I was talking with a close friend of mine. He was much older than me and had been through a lot in his life. He let me know that he had depression and he had helped a few other through their depression episodes. He described one of the symptoms as a tape recorder that plays the same thing over and over again in your head. That description resonated with me. At times a single critical statement or sentiment plays over and over. Another friend, a therapist, described it as the inner critic.
This voice is never encouraging. It is always trying to pull me down. One of the common things it tells me is that “I am an idiot and can’t do anything right.” Harsh. It is something that I have had to learn how to fight off.
One of the exercises that I have found to be effective with myself and with my daughter is what I call “It’s a lie.”
Take a piece of paper and write down one of the things the inner critic is telling you. Sometimes this is hard. As I did this with my daughter she let her emotion spill out with her tears. It is sometimes hard to admit what that voice keeps telling you.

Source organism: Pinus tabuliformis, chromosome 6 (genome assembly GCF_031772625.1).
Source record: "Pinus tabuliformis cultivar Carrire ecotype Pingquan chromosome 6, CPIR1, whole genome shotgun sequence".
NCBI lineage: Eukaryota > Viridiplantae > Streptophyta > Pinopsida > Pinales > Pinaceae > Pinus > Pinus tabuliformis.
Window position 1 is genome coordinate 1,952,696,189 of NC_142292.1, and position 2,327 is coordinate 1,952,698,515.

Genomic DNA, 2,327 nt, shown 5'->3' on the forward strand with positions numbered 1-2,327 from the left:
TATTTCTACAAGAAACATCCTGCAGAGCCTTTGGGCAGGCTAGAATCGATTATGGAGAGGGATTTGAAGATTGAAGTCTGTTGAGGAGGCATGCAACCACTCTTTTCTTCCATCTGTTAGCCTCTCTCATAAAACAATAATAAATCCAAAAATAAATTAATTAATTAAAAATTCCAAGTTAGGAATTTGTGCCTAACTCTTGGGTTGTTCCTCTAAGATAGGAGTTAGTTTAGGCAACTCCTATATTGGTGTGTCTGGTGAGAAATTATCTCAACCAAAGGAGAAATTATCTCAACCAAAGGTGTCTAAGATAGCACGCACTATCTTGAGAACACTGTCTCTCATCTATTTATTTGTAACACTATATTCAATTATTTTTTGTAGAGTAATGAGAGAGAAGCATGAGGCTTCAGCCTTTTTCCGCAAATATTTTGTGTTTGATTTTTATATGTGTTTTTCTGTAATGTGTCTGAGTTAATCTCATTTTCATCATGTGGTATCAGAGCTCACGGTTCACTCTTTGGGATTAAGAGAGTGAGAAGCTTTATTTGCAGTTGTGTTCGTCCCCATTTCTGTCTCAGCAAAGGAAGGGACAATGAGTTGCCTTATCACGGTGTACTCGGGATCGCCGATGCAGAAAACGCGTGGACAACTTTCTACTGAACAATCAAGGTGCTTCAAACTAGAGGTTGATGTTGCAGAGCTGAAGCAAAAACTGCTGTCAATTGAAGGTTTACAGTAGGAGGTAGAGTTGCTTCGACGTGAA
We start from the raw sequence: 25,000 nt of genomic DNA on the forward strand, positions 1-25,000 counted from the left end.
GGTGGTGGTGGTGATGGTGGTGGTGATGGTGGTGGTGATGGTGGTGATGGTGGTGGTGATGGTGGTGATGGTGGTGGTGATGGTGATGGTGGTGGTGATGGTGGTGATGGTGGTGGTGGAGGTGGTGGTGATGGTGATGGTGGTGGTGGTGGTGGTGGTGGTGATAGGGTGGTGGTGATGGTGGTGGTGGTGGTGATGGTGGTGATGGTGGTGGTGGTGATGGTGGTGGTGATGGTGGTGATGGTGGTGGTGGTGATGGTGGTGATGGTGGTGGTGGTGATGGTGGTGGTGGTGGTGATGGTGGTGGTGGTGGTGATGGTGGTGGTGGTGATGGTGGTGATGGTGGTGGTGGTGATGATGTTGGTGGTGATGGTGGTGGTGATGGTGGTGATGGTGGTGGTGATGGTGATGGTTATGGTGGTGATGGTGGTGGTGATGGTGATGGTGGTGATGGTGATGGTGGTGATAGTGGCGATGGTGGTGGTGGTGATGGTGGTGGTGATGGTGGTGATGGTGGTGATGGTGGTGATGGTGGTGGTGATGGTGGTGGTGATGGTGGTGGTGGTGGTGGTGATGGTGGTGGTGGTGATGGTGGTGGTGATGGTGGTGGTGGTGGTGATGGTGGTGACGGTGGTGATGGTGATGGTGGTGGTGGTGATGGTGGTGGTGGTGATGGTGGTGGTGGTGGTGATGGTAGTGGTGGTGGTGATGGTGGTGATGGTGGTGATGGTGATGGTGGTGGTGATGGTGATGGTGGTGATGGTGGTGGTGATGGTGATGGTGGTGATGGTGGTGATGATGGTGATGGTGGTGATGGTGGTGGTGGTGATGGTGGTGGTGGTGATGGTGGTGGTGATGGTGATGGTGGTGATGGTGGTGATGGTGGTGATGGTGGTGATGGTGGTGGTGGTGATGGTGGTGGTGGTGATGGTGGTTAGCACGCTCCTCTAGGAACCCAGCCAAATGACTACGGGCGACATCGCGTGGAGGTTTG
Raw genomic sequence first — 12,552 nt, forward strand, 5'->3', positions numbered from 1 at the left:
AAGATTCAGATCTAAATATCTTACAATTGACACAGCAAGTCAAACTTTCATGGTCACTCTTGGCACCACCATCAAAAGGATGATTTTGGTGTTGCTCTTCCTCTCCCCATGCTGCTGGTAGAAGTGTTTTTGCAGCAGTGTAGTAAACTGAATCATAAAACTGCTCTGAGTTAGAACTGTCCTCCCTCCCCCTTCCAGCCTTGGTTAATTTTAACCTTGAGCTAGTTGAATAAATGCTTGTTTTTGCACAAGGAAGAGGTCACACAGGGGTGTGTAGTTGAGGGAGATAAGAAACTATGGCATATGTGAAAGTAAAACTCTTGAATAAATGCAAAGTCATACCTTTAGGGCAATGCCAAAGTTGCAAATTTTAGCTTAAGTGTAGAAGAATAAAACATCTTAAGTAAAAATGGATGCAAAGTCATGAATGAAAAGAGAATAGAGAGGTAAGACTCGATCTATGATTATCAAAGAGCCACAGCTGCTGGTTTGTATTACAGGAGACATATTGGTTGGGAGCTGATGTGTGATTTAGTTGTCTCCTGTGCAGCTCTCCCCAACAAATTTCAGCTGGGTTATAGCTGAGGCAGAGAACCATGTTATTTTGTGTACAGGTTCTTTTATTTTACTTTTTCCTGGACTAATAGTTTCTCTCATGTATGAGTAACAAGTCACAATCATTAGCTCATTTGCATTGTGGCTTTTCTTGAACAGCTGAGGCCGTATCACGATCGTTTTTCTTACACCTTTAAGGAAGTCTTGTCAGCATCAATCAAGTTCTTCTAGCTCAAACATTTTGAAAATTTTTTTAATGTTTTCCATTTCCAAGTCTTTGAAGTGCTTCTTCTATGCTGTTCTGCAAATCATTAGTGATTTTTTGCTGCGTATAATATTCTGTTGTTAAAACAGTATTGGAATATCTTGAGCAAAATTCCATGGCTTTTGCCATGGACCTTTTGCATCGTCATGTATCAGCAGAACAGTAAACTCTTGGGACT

Then after you write it down look at it and verbally, loudly, say “That is a lie!”
You may feel silly saying that out loud, but is is vital. When you think your mental processes follow one path. You come to different conclusions when you think through things. When you speak those mental processes follow different paths and you can come to different conclusions. That is why when we tell someone a problem we often come up with a solution without them saying anything to us. It is the same reason that we need to speak “that is a lie”. It takes those words through different processes in your brain and you can see things differently. This practice also brought my daughter to tears.
Then, after you tell it what it truly is, you put a line under it and write down all the reasons that is a lie. For example, for me I can write that I have learned JS and have been able to teach, train, and manage other developers. This isn’t something that an idiot could do. I could also write down accomplishments that I have had, times that I have done things right. For example, yesterday I rode bikes with my kids. They were happy and I was too, this was something I did right.
This breaks the rut of “never” and “always.” If you can think of just one time then that voice is lieing. And there is nothing that is never or always.
In asking my daughter how she felt after she went through this exercise she exhaled with a smile on her face and said “better…It was mentally hard to do it, but after I felt much better.”